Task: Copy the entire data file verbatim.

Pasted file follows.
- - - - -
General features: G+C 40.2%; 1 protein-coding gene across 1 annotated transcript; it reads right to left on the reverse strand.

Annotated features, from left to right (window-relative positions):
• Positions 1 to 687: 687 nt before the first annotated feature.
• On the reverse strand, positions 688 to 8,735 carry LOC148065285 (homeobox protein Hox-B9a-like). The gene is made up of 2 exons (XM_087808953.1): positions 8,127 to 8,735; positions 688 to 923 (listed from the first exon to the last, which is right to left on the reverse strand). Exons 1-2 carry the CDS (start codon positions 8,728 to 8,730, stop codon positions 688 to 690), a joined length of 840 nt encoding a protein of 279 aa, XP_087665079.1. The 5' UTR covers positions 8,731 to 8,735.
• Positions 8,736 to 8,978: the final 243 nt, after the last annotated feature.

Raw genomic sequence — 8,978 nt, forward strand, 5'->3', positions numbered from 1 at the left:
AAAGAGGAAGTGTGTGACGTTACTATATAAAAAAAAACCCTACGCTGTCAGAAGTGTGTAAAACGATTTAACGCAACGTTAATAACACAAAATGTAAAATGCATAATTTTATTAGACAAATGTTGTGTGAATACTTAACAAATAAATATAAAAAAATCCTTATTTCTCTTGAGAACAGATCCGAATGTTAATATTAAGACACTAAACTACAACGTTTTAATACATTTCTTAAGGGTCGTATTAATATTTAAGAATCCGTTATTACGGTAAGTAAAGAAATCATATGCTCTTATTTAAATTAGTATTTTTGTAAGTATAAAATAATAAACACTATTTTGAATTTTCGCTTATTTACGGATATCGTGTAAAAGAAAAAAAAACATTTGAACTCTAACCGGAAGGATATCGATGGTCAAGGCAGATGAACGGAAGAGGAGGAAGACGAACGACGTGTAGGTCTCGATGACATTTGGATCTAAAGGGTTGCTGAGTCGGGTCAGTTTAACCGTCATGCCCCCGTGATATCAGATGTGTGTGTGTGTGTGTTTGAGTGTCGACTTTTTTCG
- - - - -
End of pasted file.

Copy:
General features: G+C 40.2%; 1 protein-coding gene across 1 annotated transcript; it reads right to left on the reverse strand.

Annotated features, from left to right (window-relative positions):
• Positions 1 to 687: 687 nt before the first annotated feature.
• On the reverse strand, positions 688 to 8,735 carry LOC148065285 (homeobox protein Hox-B9a-like). The gene is made up of 2 exons (XM_087808953.1): positions 8,127 to 8,735; positions 688 to 923 (listed from the first exon to the last, which is right to left on the reverse strand). Exons 1-2 carry the CDS (start codon positions 8,728 to 8,730, stop codon positions 688 to 690), a joined length of 840 nt encoding a protein of 279 aa, XP_087665079.1. The 5' UTR covers positions 8,731 to 8,735.
• Positions 8,736 to 8,978: the final 243 nt, after the last annotated feature.

Raw genomic sequence — 8,978 nt, forward strand, 5'->3', positions numbered from 1 at the left:
AAAGAGGAAGTGTGTGACGTTACTATATAAAAAAAAACCCTACGCTGTCAGAAGTGTGTAAAACGATTTAACGCAACGTTAATAACACAAAATGTAAAATGCATAATTTTATTAGACAAATGTTGTGTGAATACTTAACAAATAAATATAAAAAAATCCTTATTTCTCTTGAGAACAGATCCGAATGTTAATATTAAGACACTAAACTACAACGTTTTAATACATTTCTTAAGGGTCGTATTAATATTTAAGAATCCGTTATTACGGTAAGTAAAGAAATCATATGCTCTTATTTAAATTAGTATTTTTGTAAGTATAAAATAATAAACACTATTTTGAATTTTCGCTTATTTACGGATATCGTGTAAAAGAAAAAAAAACATTTGAACTCTAACCGGAAGGATATCGATGGTCAAGGCAGATGAACGGAAGAGGAGGAAGACGAACGACGTGTAGGTCTCGATGACATTTGGATCTAAAGGGTTGCTGAGTCGGGTCAGTTTAACCGTCATGCCCCCGTGATATCAGATGTGTGTGTGTGTGTGTTTGAGTGTCGACTTTTTTCG